Nov. 6  - Calf management issues - Corwin Holtz, Holtz-Nelson Dairy Consultants, LLC, will address auto feeders versus robots, acidified milk feeding, nipple selection, placement and number, starting calves in groups, cross sucking, basic economics of raising calves and economics of lost and culled heifers.

Nov. 15 - Farm Walk and Hands on Demonstrations, 10 am to 3 pm, McMahon's EZ Acres.
The local farm tour discussions will cover management of the newborn calf, environmental considerations, feeding and weaning management, sanitation of feeding articles and health strategies.

The program will be offered at regional sites through video conferencing. Participating sites include:

CCE of Saratoga County
50 West High St.
Ballston Spa, NY 12020
Contact: Herkimer County CCE at herkimer@cornell.edu or (315) 866-7920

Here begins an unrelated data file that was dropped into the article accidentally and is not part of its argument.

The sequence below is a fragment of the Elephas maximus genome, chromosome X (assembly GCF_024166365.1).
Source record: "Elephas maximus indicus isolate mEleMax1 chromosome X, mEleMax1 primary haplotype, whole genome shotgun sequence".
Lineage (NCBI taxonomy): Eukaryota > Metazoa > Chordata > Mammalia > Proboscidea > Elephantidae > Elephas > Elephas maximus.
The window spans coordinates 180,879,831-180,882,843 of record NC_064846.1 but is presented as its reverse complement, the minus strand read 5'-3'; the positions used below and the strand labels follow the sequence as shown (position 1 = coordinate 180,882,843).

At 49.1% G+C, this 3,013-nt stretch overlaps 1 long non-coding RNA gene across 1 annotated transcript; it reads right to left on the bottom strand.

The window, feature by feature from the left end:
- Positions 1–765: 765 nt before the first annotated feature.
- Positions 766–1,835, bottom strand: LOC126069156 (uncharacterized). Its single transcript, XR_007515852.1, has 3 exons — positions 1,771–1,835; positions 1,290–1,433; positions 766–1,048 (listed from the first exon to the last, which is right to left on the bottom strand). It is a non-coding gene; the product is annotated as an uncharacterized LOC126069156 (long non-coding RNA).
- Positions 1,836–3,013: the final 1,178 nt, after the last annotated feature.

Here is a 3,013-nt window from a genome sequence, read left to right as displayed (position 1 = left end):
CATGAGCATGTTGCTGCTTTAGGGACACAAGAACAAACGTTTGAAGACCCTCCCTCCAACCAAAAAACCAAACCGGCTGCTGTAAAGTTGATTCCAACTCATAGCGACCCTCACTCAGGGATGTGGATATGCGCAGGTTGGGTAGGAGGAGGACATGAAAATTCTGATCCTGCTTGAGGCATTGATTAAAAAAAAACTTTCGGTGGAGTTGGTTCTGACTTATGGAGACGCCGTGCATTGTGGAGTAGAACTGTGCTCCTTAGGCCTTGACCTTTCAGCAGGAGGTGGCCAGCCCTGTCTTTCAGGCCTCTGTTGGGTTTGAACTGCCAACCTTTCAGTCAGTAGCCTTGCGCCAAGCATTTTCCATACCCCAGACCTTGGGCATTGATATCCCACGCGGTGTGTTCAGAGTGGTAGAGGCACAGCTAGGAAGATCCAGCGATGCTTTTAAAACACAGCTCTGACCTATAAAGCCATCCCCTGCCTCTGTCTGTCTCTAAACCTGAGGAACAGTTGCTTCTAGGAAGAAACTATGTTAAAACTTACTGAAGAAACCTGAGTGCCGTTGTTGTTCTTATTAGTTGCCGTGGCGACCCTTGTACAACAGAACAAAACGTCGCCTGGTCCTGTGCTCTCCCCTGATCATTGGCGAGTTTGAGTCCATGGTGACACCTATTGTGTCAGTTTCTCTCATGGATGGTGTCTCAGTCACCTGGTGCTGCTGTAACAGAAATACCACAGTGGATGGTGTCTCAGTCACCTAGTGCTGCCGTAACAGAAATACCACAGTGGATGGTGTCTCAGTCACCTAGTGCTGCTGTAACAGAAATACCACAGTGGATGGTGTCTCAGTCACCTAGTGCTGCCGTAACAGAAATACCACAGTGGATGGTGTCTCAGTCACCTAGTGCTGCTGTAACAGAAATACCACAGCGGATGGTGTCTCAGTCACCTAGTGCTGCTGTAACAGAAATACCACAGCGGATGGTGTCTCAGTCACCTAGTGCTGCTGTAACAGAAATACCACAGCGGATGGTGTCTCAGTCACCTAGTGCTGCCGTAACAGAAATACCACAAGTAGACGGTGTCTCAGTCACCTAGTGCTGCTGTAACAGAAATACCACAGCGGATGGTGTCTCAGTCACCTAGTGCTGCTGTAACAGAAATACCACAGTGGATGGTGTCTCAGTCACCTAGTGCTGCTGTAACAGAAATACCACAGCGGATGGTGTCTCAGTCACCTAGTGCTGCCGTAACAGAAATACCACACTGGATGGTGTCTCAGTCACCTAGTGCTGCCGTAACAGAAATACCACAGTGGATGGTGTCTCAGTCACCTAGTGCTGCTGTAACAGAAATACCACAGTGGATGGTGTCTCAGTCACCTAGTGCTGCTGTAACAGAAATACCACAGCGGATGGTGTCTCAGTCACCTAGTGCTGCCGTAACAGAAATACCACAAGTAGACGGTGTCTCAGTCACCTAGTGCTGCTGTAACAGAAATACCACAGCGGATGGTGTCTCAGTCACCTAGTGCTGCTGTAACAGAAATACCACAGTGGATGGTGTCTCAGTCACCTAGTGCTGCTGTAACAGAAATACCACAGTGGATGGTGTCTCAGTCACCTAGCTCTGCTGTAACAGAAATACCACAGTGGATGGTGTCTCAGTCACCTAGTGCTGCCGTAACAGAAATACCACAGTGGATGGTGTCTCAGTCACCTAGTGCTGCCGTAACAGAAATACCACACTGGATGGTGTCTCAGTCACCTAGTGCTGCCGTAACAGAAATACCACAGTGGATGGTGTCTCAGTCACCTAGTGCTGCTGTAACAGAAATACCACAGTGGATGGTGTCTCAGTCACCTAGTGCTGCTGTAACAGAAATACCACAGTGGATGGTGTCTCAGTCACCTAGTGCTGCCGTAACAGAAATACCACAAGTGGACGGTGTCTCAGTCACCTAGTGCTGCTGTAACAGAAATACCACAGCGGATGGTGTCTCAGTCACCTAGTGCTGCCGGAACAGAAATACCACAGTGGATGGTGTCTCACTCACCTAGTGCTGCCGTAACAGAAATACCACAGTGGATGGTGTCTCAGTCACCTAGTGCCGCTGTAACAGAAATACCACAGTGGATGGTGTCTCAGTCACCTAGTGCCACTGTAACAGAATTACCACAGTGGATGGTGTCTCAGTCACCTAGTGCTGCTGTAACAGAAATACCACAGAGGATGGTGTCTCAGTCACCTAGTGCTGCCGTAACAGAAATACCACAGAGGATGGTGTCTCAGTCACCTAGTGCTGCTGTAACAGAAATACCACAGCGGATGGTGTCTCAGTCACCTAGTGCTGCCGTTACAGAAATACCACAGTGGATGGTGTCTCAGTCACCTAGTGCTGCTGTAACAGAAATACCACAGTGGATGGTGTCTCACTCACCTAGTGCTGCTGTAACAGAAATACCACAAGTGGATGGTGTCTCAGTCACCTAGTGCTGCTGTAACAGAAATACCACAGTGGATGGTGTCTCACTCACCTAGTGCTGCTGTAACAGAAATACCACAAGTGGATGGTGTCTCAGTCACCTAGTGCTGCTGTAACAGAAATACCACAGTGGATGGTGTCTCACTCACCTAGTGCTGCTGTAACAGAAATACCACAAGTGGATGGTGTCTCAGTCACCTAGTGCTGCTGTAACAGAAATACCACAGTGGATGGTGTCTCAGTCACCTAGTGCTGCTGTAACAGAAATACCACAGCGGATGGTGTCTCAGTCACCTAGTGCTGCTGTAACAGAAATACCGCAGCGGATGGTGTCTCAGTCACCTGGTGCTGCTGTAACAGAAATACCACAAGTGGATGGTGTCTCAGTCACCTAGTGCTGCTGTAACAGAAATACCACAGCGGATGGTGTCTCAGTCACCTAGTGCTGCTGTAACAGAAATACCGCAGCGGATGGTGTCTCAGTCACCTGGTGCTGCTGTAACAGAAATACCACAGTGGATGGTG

CCE of Herkimer County
5657 State Route 5
Herkimer, NY 13350
Contact: Herkimer County CCE at herkimer@cornell.edu or (315) 866-7920

Wyoming County CCE
401 North Main Street, Warsaw, 14569
Contact: (585)786-2251

Ontario County CCE
480 North Main Street
Canandaigua, NY 14424
Contact: Jerry Bertoldo at 585-281-6816, Libby Gaige at 607-793-4847
To register for either site you can also call (585)786-2251

Room 361 Stocking Hall
Cornell Campus
Ithaca, NY
Contact: Sharon VanDeuson at shv7@cornell.edu or (607) 753-5078.
Or Betsy Hicks, 518-428-2064

Extension Learning farm (CCE St. Lawrence) Canton, NY
Contact: CCE St. Lawrence
Contact Kim Morrill at (315) 379-9192

Diversity and Inclusion are a part of Cornell University's heritage. We are a recognized employer and educator valuing AA/EEO, Protected Veterans, and Individuals with Disabilities.

RSVP to Amanda at 607-753-5077.  Space is limited! Questions please call Betsy Hicks at 607-753-5213